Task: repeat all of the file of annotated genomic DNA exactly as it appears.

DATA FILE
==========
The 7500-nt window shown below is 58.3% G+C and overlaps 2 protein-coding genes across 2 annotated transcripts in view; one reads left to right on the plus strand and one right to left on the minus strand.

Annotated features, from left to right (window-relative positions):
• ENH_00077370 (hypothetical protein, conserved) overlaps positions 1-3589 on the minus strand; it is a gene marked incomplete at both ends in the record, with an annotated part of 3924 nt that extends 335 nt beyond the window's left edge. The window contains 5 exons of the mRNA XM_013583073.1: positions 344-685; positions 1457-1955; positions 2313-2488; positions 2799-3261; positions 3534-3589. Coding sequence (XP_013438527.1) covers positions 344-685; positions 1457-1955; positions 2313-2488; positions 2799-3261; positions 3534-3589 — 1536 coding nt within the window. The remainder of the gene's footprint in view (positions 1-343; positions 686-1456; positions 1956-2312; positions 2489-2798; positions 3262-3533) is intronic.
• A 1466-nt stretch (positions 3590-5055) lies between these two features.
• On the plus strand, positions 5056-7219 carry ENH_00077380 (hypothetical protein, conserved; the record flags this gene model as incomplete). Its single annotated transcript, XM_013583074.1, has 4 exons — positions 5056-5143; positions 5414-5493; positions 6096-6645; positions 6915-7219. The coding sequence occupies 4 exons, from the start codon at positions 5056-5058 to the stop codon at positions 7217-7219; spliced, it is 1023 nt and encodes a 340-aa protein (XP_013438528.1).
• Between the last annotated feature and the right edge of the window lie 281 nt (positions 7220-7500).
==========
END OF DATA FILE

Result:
The 7500-nt window shown below is 58.3% G+C and overlaps 2 protein-coding genes across 2 annotated transcripts in view; one reads left to right on the plus strand and one right to left on the minus strand.

Annotated features, from left to right (window-relative positions):
• ENH_00077370 (hypothetical protein, conserved) overlaps positions 1-3589 on the minus strand; it is a gene marked incomplete at both ends in the record, with an annotated part of 3924 nt that extends 335 nt beyond the window's left edge. The window contains 5 exons of the mRNA XM_013583073.1: positions 344-685; positions 1457-1955; positions 2313-2488; positions 2799-3261; positions 3534-3589. Coding sequence (XP_013438527.1) covers positions 344-685; positions 1457-1955; positions 2313-2488; positions 2799-3261; positions 3534-3589 — 1536 coding nt within the window. The remainder of the gene's footprint in view (positions 1-343; positions 686-1456; positions 1956-2312; positions 2489-2798; positions 3262-3533) is intronic.
• A 1466-nt stretch (positions 3590-5055) lies between these two features.
• On the plus strand, positions 5056-7219 carry ENH_00077380 (hypothetical protein, conserved; the record flags this gene model as incomplete). Its single annotated transcript, XM_013583074.1, has 4 exons — positions 5056-5143; positions 5414-5493; positions 6096-6645; positions 6915-7219. The coding sequence occupies 4 exons, from the start codon at positions 5056-5058 to the stop codon at positions 7217-7219; spliced, it is 1023 nt and encodes a 340-aa protein (XP_013438528.1).
• Between the last annotated feature and the right edge of the window lie 281 nt (positions 7220-7500).